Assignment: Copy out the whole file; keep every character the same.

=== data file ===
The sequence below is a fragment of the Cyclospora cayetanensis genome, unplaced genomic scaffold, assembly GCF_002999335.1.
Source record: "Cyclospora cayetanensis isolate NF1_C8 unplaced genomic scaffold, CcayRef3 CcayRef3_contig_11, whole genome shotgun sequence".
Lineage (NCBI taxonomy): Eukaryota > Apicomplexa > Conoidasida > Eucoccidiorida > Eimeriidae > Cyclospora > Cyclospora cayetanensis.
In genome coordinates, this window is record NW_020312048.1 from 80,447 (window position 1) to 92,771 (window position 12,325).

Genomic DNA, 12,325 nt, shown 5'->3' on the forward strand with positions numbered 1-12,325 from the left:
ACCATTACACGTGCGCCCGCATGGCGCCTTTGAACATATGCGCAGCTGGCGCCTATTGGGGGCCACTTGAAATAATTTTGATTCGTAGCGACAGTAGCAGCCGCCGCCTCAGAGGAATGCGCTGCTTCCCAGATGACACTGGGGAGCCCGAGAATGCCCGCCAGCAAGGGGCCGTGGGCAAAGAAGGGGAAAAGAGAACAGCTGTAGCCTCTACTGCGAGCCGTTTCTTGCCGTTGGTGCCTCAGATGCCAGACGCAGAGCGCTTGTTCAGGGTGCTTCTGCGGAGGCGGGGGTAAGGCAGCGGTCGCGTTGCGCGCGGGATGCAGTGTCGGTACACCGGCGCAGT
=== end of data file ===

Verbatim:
The sequence below is a fragment of the Cyclospora cayetanensis genome, unplaced genomic scaffold, assembly GCF_002999335.1.
Source record: "Cyclospora cayetanensis isolate NF1_C8 unplaced genomic scaffold, CcayRef3 CcayRef3_contig_11, whole genome shotgun sequence".
Lineage (NCBI taxonomy): Eukaryota > Apicomplexa > Conoidasida > Eucoccidiorida > Eimeriidae > Cyclospora > Cyclospora cayetanensis.
In genome coordinates, this window is record NW_020312048.1 from 80,447 (window position 1) to 92,771 (window position 12,325).

Genomic DNA, 12,325 nt, shown 5'->3' on the forward strand with positions numbered 1-12,325 from the left:
ACCATTACACGTGCGCCCGCATGGCGCCTTTGAACATATGCGCAGCTGGCGCCTATTGGGGGCCACTTGAAATAATTTTGATTCGTAGCGACAGTAGCAGCCGCCGCCTCAGAGGAATGCGCTGCTTCCCAGATGACACTGGGGAGCCCGAGAATGCCCGCCAGCAAGGGGCCGTGGGCAAAGAAGGGGAAAAGAGAACAGCTGTAGCCTCTACTGCGAGCCGTTTCTTGCCGTTGGTGCCTCAGATGCCAGACGCAGAGCGCTTGTTCAGGGTGCTTCTGCGGAGGCGGGGGTAAGGCAGCGGTCGCGTTGCGCGCGGGATGCAGTGTCGGTACACCGGCGCAGT